Ultra-Orthodox protesters attacked and damaged three buses in the city of Beit Shemesh near Jerusalem on Wednesday, after a female traveling on one of the buses refused a Haredi passenger’s order to move to the back and sit separately from the men.

Following her refusal, demonstrators blocked the path of the bus and smashed its windshield, then targeted two other buses nearby. Police were summoned to the site.

An eyewitness passenger said that the No. 417 bus from Ramat Beit Shemesh to Jerusalem was packed when he got on the bus, due to the summer vacation. When the driver pulled up to one of the Beit Shemesh stops, he said, four men in ultra-Orthodox garb blocked the bus and began striking at its windshield with a hammer. The other passengers were frightened, the witness said, adding that there were babies on board at the time.

The driver tried to pull away quickly, but protesters continued to block away. They only ran away after smashing through the windows, at which point the driver was able to flee to a safer spot.

Police detained two people for questioning in the wake of the incident: the man who ordered the woman to move to the back of the bus, and a female passenger who tried to obstruct police from arresting the suspect. The driver continued along his route after the suspects were detained.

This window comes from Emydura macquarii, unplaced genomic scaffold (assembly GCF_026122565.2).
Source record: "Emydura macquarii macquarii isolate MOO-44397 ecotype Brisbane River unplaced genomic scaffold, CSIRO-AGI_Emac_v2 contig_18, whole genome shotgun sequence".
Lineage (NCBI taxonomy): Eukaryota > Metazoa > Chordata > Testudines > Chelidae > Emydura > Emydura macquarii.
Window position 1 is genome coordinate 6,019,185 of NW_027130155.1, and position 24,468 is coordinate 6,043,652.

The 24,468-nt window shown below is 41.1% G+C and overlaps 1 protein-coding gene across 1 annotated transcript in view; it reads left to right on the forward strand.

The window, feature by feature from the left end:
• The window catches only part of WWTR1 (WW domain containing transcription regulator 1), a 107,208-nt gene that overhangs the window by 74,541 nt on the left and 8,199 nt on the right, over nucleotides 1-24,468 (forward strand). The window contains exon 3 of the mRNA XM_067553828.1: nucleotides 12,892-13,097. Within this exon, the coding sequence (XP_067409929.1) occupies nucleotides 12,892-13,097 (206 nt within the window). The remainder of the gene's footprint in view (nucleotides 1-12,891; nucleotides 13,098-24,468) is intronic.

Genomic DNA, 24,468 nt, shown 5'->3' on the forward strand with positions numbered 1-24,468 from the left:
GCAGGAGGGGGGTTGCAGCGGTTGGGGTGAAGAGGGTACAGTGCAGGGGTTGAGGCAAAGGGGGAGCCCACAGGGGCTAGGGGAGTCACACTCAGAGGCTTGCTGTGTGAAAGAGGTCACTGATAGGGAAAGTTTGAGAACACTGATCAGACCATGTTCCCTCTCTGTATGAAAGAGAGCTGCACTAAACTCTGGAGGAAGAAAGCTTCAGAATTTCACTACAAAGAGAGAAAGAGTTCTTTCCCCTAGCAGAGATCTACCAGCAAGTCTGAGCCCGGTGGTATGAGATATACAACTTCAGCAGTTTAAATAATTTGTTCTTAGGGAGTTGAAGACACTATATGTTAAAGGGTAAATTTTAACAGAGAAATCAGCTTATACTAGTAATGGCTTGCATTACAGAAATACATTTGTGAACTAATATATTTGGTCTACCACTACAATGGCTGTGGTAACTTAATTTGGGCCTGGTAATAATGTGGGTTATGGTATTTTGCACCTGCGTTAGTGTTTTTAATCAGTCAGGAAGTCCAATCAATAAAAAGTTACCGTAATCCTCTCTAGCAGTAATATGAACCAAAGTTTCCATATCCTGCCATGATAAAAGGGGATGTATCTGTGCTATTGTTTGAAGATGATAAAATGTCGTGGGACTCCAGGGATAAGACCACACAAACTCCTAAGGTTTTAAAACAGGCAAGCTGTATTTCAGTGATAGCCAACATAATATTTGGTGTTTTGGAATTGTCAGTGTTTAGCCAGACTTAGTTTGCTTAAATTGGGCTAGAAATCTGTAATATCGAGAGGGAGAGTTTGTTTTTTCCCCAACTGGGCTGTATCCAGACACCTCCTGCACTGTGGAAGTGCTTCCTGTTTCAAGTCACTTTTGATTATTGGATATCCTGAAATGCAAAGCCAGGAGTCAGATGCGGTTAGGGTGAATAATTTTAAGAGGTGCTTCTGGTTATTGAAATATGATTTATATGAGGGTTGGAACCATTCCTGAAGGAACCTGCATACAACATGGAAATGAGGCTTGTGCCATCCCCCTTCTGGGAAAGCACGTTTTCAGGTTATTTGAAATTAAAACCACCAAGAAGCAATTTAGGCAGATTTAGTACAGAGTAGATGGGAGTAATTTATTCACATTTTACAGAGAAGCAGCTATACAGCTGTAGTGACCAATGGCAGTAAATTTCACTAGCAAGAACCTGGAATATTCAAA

Beit Shemesh has risen in the headlines over recent years due to numerous confrontations between the ultra-Orthodox and their non-Haredi counterparts, particularly with regard to the issue of modesty and the exclusion of women.

The conflict in Beit Shemesh was initially sparked after a group of ultra-Orthodox men spat at 8-year-old Na’ama Margolis, after they claimed she walked to school in immodest dress.

The confrontation over gender segregation reached its pinnacle in 2012, when a woman named Tanya Rosenbilt – nicknamed by the media as the “Israeli Rosa Parks” – refused to let an ultra-Orthodox man dictate where she could sit on a public bus traveling from Ashdod to Jerusalem. When she refused to move to the back of the bus, the man held the door open and prevented the bus from moving for approximately 30 minutes.

www.haaretz.com (by Nir Hasson)